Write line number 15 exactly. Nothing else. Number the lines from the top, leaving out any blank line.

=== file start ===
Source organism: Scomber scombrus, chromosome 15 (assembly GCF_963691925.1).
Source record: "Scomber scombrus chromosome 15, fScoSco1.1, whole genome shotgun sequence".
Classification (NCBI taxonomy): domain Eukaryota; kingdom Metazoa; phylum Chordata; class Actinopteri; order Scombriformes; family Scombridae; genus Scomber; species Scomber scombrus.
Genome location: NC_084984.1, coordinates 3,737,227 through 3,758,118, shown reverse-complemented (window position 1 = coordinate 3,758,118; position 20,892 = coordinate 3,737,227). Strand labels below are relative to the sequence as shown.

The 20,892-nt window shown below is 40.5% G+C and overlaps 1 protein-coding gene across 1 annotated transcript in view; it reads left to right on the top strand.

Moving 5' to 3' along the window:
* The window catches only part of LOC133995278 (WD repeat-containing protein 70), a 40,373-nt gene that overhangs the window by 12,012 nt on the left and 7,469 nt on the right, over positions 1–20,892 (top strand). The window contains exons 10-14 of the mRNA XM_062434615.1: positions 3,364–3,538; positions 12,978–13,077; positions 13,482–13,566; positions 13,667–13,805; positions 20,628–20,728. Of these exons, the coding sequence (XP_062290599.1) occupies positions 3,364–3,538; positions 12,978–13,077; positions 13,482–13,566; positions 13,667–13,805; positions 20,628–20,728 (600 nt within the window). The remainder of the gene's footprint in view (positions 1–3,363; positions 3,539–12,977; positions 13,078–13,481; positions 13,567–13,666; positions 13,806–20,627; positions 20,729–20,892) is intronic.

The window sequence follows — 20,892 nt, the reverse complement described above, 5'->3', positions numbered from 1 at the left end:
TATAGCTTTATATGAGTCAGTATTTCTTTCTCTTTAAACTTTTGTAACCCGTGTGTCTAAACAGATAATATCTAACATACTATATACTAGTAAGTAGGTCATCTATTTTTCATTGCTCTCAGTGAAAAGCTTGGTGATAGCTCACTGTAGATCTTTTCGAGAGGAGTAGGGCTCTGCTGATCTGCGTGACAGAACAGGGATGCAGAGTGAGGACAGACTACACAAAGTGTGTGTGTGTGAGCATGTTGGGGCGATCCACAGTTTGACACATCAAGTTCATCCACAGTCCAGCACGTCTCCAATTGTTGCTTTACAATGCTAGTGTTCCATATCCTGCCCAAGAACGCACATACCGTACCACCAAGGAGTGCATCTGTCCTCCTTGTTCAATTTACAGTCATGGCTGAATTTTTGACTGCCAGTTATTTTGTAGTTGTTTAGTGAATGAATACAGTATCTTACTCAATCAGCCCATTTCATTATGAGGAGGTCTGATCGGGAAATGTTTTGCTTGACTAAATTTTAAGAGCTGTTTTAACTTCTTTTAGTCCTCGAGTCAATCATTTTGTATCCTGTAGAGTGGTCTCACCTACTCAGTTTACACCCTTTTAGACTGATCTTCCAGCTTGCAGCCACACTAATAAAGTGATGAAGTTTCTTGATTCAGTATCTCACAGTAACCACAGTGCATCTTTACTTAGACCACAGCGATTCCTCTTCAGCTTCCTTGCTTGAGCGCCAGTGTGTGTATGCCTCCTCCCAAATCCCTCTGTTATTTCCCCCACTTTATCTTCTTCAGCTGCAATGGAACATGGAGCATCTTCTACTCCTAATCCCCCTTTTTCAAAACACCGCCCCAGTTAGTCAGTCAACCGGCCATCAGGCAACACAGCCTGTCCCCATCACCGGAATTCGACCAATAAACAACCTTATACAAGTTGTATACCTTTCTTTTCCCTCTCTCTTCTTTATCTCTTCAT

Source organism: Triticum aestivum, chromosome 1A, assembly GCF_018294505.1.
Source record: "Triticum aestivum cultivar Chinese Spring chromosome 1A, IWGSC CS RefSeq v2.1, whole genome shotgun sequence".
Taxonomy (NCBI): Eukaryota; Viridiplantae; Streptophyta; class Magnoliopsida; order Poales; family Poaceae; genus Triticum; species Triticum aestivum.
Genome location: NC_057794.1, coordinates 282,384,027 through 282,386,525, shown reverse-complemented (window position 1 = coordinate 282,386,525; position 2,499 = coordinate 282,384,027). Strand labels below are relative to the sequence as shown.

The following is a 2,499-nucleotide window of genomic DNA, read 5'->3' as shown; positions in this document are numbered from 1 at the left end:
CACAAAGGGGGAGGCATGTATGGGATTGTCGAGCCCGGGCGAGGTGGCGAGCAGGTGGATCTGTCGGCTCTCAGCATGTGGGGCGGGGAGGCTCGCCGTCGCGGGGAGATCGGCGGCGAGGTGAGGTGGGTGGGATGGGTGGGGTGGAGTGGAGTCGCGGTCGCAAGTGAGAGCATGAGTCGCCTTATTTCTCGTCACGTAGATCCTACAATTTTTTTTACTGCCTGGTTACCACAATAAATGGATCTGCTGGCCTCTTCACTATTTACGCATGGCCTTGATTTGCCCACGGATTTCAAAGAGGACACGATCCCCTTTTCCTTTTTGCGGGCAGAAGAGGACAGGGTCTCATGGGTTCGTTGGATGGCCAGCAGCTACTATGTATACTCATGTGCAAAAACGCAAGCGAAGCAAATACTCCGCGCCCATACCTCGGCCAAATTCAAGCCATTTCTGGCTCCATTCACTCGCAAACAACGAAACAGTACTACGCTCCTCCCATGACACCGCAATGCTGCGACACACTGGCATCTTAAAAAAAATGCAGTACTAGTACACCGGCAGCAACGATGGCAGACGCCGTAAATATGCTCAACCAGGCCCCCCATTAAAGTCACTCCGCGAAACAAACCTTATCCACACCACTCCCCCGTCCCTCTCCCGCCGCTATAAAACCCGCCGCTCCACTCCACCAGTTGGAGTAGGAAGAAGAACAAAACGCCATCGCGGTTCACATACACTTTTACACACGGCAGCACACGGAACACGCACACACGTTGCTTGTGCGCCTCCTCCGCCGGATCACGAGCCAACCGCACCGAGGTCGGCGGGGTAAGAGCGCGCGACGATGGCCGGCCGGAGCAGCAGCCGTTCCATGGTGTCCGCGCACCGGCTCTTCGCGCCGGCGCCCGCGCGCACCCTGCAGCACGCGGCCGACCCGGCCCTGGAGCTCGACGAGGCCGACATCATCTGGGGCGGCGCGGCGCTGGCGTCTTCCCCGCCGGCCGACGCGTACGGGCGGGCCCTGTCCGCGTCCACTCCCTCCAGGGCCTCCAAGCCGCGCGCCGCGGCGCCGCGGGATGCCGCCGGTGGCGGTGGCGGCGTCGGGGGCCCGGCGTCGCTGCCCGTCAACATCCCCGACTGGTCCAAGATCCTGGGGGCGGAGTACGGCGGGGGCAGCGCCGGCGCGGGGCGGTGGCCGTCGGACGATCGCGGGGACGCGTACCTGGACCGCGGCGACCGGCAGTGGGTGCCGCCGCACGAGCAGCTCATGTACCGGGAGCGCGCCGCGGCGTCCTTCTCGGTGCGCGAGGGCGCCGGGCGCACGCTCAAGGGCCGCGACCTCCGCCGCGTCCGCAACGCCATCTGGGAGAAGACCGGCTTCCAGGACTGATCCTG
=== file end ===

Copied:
CACAAAGGGGGAGGCATGTATGGGATTGTCGAGCCCGGGCGAGGTGGCGAGCAGGTGGATCTGTCGGCTCTCAGCATGTGGGGCGGGGAGGCTCGCCGTCGCGGGGAGATCGGCGGCGAGGTGAGGTGGGTGGGATGGGTGGGGTGGAGTGGAGTCGCGGTCGCAAGTGAGAGCATGAGTCGCCTTATTTCTCGTCACGTAGATCCTACAATTTTTTTTACTGCCTGGTTACCACAATAAATGGATCTGCTGGCCTCTTCACTATTTACGCATGGCCTTGATTTGCCCACGGATTTCAAAGAGGACACGATCCCCTTTTCCTTTTTGCGGGCAGAAGAGGACAGGGTCTCATGGGTTCGTTGGATGGCCAGCAGCTACTATGTATACTCATGTGCAAAAACGCAAGCGAAGCAAATACTCCGCGCCCATACCTCGGCCAAATTCAAGCCATTTCTGGCTCCATTCACTCGCAAACAACGAAACAGTACTACGCTCCTCCCATGACACCGCAATGCTGCGACACACTGGCATCTTAAAAAAAATGCAGTACTAGTACACCGGCAGCAACGATGGCAGACGCCGTAAATATGCTCAACCAGGCCCCCCATTAAAGTCACTCCGCGAAACAAACCTTATCCACACCACTCCCCCGTCCCTCTCCCGCCGCTATAAAACCCGCCGCTCCACTCCACCAGTTGGAGTAGGAAGAAGAACAAAACGCCATCGCGGTTCACATACACTTTTACACACGGCAGCACACGGAACACGCACACACGTTGCTTGTGCGCCTCCTCCGCCGGATCACGAGCCAACCGCACCGAGGTCGGCGGGGTAAGAGCGCGCGACGATGGCCGGCCGGAGCAGCAGCCGTTCCATGGTGTCCGCGCACCGGCTCTTCGCGCCGGCGCCCGCGCGCACCCTGCAGCACGCGGCCGACCCGGCCCTGGAGCTCGACGAGGCCGACATCATCTGGGGCGGCGCGGCGCTGGCGTCTTCCCCGCCGGCCGACGCGTACGGGCGGGCCCTGTCCGCGTCCACTCCCTCCAGGGCCTCCAAGCCGCGCGCCGCGGCGCCGCGGGATGCCGCCGGTGGCGGTGGCGGCGTCGGGGGCCCGGCGTCGCTGCCCGTCAACATCCCCGACTGGTCCAAGATCCTGGGGGCGGAGTACGGCGGGGGCAGCGCCGGCGCGGGGCGGTGGCCGTCGGACGATCGCGGGGACGCGTACCTGGACCGCGGCGACCGGCAGTGGGTGCCGCCGCACGAGCAGCTCATGTACCGGGAGCGCGCCGCGGCGTCCTTCTCGGTGCGCGAGGGCGCCGGGCGCACGCTCAAGGGCCGCGACCTCCGCCGCGTCCGCAACGCCATCTGGGAGAAGACCGGCTTCCAGGACTGATCCTG